SAN FRANCISCO -The Successor Agency to the Redevelopment Agency of San Pablo, Calif. is planning a bond sale Tuesday to refund its expensive fixed-rate and variable-rate tax allocation bonds for millions of dollars in debt service savings.
The agency will sell $52.4 million of tax allocation bonds to refund most of its high-coupon, fixed-rated, senior lien tax allocation bonds, as well as all $30 million of its outstanding subordinate lien variable-rate tax allocation bonds.
"The real impetus for this deal was to get the agency out of variable-rate debt, which has been like a noose around its neck for the past several years," said Steven Gortler, the agency's financial advisor. "With the benefit of 20/20 hindsight, it was probably a mistake for the agency to issue variable-rate debt in the first place."
The agency issued $36 million of variable-rate bonds in 2006, when it was hoping to substantially lower its long-term interest costs by issuing variable rate bonds and entering into a floating-to-fixed interest rate swap, creating a synthetic fixed rate.
"However, in the aftermath of the 2008 financial crisis and the great recession that ensued, the agency's variable-rate debt has proven to be a double-edged sword," Gortler said. "Whatever the agency may have initially saved in interest costs is now more than offset by its letter of credit fee, which is currently a whopping 250 basis points per year."
The agency will use another $4.2 million of proceeds for the termination payment to unwind the floating-to-fixed interest rate swap.
San Pablo, a city of 29,000 located 20 miles outside of San Francisco in Contra Costa County, is acting as the successor agency to the redevelopment agency, following the 2012 dissolution of California redevelopment agencies.
"Interestingly, this deal could never have happened before the state dissolved redevelopment," Gortler said. "Thankfully, the drafters of the Dissolution Act had the foresight to include a provision that allows successor agencies to secure refunding bonds with a pledge of the revenue derived from multiple project areas, rather than just one project area, as was the case before dissolution."
The redevelopment project areas include the Tenth Township redevelopment area, which covers approximately 72% of San Pablo, and the Legacy project area, which completely overlaps Tenth Township, plus an additional 346 acres.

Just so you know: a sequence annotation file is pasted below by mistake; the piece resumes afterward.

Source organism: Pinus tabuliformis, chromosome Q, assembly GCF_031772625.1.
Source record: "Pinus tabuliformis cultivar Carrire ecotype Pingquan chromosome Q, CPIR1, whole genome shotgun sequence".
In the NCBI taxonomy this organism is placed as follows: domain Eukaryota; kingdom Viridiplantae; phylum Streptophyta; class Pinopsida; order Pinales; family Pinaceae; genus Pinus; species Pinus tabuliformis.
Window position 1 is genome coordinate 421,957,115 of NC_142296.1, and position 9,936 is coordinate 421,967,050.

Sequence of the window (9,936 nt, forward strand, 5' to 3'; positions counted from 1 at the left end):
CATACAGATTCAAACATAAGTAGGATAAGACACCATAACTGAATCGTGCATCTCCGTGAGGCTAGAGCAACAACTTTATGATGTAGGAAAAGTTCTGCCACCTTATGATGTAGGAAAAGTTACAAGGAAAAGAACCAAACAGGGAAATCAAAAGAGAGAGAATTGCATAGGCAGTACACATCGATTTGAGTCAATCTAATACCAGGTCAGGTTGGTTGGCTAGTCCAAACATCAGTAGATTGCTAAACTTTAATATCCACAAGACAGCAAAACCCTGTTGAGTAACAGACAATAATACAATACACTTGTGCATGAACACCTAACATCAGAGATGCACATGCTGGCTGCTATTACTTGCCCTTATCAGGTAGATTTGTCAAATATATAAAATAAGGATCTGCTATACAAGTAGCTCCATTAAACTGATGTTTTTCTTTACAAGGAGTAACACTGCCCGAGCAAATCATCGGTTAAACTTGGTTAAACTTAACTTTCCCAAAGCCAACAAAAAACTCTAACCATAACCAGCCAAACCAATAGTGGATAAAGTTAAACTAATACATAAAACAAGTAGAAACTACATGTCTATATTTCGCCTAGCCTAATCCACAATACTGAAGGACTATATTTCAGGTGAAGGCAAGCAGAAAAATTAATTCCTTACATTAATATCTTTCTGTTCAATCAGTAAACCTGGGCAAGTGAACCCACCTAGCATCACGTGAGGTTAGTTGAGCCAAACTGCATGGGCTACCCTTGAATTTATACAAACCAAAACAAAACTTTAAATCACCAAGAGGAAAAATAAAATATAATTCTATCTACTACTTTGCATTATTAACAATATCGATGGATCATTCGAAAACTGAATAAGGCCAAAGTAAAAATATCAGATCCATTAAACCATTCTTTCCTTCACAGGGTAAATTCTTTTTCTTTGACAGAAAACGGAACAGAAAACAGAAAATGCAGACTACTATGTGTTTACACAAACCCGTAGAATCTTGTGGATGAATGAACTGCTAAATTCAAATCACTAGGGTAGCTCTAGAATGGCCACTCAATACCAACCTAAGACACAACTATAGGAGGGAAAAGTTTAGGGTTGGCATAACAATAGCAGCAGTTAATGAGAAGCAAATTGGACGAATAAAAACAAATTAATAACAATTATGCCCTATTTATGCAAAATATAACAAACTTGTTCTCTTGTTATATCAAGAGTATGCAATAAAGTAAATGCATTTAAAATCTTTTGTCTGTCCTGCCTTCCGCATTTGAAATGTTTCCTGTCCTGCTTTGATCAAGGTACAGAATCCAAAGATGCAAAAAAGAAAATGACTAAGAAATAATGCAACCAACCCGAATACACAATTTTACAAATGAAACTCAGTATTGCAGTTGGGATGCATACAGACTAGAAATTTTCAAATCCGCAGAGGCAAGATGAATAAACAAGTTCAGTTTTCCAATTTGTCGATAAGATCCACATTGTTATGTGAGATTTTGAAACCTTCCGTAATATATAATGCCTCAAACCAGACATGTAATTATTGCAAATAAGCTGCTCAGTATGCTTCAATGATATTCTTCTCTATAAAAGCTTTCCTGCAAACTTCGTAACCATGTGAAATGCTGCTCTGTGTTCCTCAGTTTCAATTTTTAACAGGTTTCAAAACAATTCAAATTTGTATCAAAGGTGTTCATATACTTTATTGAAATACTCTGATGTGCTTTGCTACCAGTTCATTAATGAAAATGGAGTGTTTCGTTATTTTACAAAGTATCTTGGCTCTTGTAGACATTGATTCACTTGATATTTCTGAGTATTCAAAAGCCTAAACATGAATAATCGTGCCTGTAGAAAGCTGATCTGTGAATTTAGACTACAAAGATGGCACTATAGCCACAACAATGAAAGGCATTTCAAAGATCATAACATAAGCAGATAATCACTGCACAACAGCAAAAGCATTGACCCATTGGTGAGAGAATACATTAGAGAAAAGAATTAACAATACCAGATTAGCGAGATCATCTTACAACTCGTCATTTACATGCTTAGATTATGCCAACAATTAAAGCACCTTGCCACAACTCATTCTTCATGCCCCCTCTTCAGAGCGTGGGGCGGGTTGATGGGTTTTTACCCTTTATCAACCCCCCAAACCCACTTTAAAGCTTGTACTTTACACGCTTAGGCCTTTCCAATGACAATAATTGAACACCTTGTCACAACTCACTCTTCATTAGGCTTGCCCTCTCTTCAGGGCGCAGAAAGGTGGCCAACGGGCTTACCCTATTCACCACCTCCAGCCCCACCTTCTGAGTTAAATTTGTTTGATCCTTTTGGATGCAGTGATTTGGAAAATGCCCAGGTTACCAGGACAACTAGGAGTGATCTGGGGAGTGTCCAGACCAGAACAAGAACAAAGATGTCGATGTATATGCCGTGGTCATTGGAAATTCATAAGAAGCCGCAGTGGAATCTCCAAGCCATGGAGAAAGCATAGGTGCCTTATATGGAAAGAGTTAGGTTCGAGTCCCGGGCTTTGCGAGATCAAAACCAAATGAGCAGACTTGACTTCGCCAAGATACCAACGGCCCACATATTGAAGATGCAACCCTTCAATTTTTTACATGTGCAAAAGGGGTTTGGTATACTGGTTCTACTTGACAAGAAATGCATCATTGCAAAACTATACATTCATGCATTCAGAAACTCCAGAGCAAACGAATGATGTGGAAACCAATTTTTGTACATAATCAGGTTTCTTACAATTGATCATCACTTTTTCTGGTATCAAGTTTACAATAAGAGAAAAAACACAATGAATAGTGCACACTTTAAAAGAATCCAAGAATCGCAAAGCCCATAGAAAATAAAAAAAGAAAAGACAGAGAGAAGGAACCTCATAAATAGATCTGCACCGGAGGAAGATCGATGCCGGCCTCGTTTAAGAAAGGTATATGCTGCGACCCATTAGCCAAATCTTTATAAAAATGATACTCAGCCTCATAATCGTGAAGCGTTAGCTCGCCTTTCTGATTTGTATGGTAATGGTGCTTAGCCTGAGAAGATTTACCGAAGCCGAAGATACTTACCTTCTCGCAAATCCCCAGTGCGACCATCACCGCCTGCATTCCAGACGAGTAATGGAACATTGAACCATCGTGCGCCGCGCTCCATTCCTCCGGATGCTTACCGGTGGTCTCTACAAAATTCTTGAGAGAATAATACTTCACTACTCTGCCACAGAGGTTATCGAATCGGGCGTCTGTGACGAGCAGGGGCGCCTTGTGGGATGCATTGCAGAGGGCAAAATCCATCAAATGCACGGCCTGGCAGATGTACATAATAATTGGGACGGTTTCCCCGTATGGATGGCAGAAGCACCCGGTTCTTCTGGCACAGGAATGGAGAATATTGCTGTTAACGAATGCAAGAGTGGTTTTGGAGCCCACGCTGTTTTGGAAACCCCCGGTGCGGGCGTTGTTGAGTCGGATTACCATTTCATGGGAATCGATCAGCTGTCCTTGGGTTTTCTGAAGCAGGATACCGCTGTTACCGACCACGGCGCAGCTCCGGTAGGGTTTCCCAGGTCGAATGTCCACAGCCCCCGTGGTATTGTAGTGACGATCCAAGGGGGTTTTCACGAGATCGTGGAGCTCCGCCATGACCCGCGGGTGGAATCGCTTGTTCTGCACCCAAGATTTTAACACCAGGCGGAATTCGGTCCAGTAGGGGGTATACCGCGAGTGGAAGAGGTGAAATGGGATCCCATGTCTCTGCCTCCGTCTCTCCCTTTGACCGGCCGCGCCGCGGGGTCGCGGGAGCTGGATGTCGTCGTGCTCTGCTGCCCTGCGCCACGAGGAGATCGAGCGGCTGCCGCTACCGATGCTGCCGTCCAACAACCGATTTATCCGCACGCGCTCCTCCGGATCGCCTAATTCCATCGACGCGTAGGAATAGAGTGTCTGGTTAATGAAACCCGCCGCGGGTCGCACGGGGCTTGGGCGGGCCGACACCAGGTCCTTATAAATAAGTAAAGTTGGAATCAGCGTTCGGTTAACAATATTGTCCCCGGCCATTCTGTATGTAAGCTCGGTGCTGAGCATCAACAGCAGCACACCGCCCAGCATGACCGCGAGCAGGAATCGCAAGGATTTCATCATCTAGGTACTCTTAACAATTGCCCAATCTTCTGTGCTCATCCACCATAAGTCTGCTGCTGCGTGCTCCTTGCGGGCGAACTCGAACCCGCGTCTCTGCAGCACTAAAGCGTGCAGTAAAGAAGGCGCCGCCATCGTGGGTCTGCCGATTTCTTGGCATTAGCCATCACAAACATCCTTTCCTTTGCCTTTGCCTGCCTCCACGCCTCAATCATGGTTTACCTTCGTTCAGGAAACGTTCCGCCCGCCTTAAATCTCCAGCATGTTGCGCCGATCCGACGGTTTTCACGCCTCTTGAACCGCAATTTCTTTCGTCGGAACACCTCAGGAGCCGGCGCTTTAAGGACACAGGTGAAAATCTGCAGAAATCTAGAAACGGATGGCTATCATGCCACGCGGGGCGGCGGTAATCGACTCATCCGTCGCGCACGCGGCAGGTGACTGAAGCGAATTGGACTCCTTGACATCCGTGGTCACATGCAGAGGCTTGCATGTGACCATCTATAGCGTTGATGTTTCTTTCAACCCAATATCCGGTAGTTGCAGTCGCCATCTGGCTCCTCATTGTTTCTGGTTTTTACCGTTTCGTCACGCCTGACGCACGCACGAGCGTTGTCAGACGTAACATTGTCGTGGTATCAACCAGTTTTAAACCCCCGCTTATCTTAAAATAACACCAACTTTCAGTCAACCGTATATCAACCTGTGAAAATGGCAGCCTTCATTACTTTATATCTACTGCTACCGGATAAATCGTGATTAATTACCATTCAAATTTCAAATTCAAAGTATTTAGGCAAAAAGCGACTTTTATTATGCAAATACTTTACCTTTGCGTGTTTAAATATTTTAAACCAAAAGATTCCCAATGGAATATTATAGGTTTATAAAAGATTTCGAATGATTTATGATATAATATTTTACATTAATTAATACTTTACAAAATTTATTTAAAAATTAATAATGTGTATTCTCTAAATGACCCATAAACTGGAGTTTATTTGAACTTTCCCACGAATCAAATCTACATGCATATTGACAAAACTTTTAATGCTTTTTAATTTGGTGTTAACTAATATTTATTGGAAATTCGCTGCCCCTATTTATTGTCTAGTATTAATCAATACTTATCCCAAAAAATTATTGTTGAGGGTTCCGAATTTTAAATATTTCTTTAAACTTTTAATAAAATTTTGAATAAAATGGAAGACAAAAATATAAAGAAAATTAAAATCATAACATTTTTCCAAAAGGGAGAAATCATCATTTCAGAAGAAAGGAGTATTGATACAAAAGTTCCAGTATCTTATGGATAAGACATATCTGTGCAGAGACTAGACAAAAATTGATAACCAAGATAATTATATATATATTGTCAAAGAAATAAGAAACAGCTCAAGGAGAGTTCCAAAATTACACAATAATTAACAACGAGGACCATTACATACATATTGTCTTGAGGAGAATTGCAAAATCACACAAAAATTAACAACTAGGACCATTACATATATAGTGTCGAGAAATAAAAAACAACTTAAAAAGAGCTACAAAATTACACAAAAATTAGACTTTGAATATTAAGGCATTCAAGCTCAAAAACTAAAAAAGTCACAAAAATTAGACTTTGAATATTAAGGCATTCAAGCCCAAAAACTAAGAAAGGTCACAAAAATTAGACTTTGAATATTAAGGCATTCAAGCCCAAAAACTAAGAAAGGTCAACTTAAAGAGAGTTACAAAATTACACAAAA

Gortler said that together with the ability to pledge revenue from the former 20% housing set-aside, the boosted debt service coverage on the bonds was enough to garner an A-minus credit rating from Standard & Poor's.
In addition to strong debt service coverage, the credit ratings agency also cited the closed senior lien and closed parity lien, as well as the refunding of the variable-rate bonds into fixed rate, which reduces credit and liquidity risk.
"In our view, the swap did not fully hedge the interest rate risk of the variable-rate bonds," Standard & Poor's said in the credit report. "Moreover, in our opinion, the swap introduced additional liquidity risk because the rating on the bonds was close to its termination trigger. The 2014 bonds will eliminate both risks by refunding the variable-rate bonds to fixed rate."
Offsetting the credit strengths are the steep declines in combined project area's assessed value in recent years, tax increment plan limitations, and the city's low to adequate wealth and income levels, analysts said.
Standard & Poor's assigned a stable outlook, which reflects San Pablo's proximity to the San Francisco metropolitan area, as well as the belief that the successor agency will continue to actively manage cash flow under the post-dissolution flow of funds in order to provide adequate debt service coverage.
Morgan Stanley is expected to price the bonds on Tuesday. Orrick, Herrington & Sutcliffe LLP is bond counsel.
The deal will be structured in two series — $45.7 million of Series A bonds, and $6.8 million of Series B bonds.
Gortler said the agency added the $6.8 million forward delivery Series B portion at the eleventh hour in order to refund on a current basis some of the senior lien bonds that aren't eligible to be refunded on an advance basis.
"Based on current market conditions, which seem to be improving almost daily, we expect this refinancing to yield approximately $3.50 to $3.75 million in present value debt service savings, or about 6.00% to 6.50% of the refunded par," Gortler said. "Obviously, if it weren't for the large swap termination payment, we'd be crowing even louder."